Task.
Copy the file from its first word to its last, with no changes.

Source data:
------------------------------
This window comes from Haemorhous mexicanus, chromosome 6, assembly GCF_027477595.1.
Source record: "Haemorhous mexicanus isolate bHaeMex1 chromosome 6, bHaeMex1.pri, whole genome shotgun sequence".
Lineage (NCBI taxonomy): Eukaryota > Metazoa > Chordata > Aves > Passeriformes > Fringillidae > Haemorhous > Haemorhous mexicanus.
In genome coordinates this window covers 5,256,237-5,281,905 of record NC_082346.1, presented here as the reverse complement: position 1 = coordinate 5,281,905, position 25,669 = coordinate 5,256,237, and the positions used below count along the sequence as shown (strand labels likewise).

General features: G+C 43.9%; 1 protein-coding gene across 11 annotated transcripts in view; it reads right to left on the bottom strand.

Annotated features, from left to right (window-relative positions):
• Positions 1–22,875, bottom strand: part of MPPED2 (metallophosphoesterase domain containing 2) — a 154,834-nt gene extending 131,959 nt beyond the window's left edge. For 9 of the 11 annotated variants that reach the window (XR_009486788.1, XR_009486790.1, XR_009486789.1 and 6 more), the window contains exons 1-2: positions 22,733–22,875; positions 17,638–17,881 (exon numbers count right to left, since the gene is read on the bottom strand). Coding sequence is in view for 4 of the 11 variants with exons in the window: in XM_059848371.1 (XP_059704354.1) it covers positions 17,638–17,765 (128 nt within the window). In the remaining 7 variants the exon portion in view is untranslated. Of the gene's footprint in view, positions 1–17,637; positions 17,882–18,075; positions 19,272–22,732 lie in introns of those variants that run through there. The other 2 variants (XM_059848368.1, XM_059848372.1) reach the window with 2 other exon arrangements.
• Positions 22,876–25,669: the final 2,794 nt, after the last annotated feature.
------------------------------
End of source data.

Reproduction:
This window comes from Haemorhous mexicanus, chromosome 6, assembly GCF_027477595.1.
Source record: "Haemorhous mexicanus isolate bHaeMex1 chromosome 6, bHaeMex1.pri, whole genome shotgun sequence".
Lineage (NCBI taxonomy): Eukaryota > Metazoa > Chordata > Aves > Passeriformes > Fringillidae > Haemorhous > Haemorhous mexicanus.
In genome coordinates this window covers 5,256,237-5,281,905 of record NC_082346.1, presented here as the reverse complement: position 1 = coordinate 5,281,905, position 25,669 = coordinate 5,256,237, and the positions used below count along the sequence as shown (strand labels likewise).

General features: G+C 43.9%; 1 protein-coding gene across 11 annotated transcripts in view; it reads right to left on the bottom strand.

Annotated features, from left to right (window-relative positions):
• Positions 1–22,875, bottom strand: part of MPPED2 (metallophosphoesterase domain containing 2) — a 154,834-nt gene extending 131,959 nt beyond the window's left edge. For 9 of the 11 annotated variants that reach the window (XR_009486788.1, XR_009486790.1, XR_009486789.1 and 6 more), the window contains exons 1-2: positions 22,733–22,875; positions 17,638–17,881 (exon numbers count right to left, since the gene is read on the bottom strand). Coding sequence is in view for 4 of the 11 variants with exons in the window: in XM_059848371.1 (XP_059704354.1) it covers positions 17,638–17,765 (128 nt within the window). In the remaining 7 variants the exon portion in view is untranslated. Of the gene's footprint in view, positions 1–17,637; positions 17,882–18,075; positions 19,272–22,732 lie in introns of those variants that run through there. The other 2 variants (XM_059848368.1, XM_059848372.1) reach the window with 2 other exon arrangements.
• Positions 22,876–25,669: the final 2,794 nt, after the last annotated feature.